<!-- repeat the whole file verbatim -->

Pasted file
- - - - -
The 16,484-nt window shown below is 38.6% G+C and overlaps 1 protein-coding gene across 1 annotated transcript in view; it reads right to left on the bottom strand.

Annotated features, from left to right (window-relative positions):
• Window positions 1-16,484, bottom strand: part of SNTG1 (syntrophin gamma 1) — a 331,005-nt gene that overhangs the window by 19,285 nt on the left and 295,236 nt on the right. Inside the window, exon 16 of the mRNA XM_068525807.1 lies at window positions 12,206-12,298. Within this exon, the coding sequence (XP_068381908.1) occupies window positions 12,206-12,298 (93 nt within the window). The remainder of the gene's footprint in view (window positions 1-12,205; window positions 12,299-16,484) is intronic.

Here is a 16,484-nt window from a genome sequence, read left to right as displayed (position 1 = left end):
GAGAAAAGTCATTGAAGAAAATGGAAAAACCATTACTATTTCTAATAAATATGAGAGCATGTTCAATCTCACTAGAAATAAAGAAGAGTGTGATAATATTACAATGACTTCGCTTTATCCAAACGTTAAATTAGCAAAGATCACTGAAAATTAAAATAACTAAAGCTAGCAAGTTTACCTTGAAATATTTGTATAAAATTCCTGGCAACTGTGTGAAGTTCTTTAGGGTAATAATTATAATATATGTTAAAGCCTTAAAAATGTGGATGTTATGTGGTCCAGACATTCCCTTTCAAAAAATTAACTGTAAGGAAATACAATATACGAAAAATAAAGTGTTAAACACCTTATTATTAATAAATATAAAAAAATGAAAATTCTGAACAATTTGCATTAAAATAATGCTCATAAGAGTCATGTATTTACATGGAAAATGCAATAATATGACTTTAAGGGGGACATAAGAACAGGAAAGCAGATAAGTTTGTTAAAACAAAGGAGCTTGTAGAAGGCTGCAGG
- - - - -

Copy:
The 16,484-nt window shown below is 38.6% G+C and overlaps 1 protein-coding gene across 1 annotated transcript in view; it reads right to left on the bottom strand.

Annotated features, from left to right (window-relative positions):
• Window positions 1-16,484, bottom strand: part of SNTG1 (syntrophin gamma 1) — a 331,005-nt gene that overhangs the window by 19,285 nt on the left and 295,236 nt on the right. Inside the window, exon 16 of the mRNA XM_068525807.1 lies at window positions 12,206-12,298. Within this exon, the coding sequence (XP_068381908.1) occupies window positions 12,206-12,298 (93 nt within the window). The remainder of the gene's footprint in view (window positions 1-12,205; window positions 12,299-16,484) is intronic.

Here is a 16,484-nt window from a genome sequence, read left to right as displayed (position 1 = left end):
GAGAAAAGTCATTGAAGAAAATGGAAAAACCATTACTATTTCTAATAAATATGAGAGCATGTTCAATCTCACTAGAAATAAAGAAGAGTGTGATAATATTACAATGACTTCGCTTTATCCAAACGTTAAATTAGCAAAGATCACTGAAAATTAAAATAACTAAAGCTAGCAAGTTTACCTTGAAATATTTGTATAAAATTCCTGGCAACTGTGTGAAGTTCTTTAGGGTAATAATTATAATATATGTTAAAGCCTTAAAAATGTGGATGTTATGTGGTCCAGACATTCCCTTTCAAAAAATTAACTGTAAGGAAATACAATATACGAAAAATAAAGTGTTAAACACCTTATTATTAATAAATATAAAAAAATGAAAATTCTGAACAATTTGCATTAAAATAATGCTCATAAGAGTCATGTATTTACATGGAAAATGCAATAATATGACTTTAAGGGGGACATAAGAACAGGAAAGCAGATAAGTTTGTTAAAACAAAGGAGCTTGTAGAAGGCTGCAGG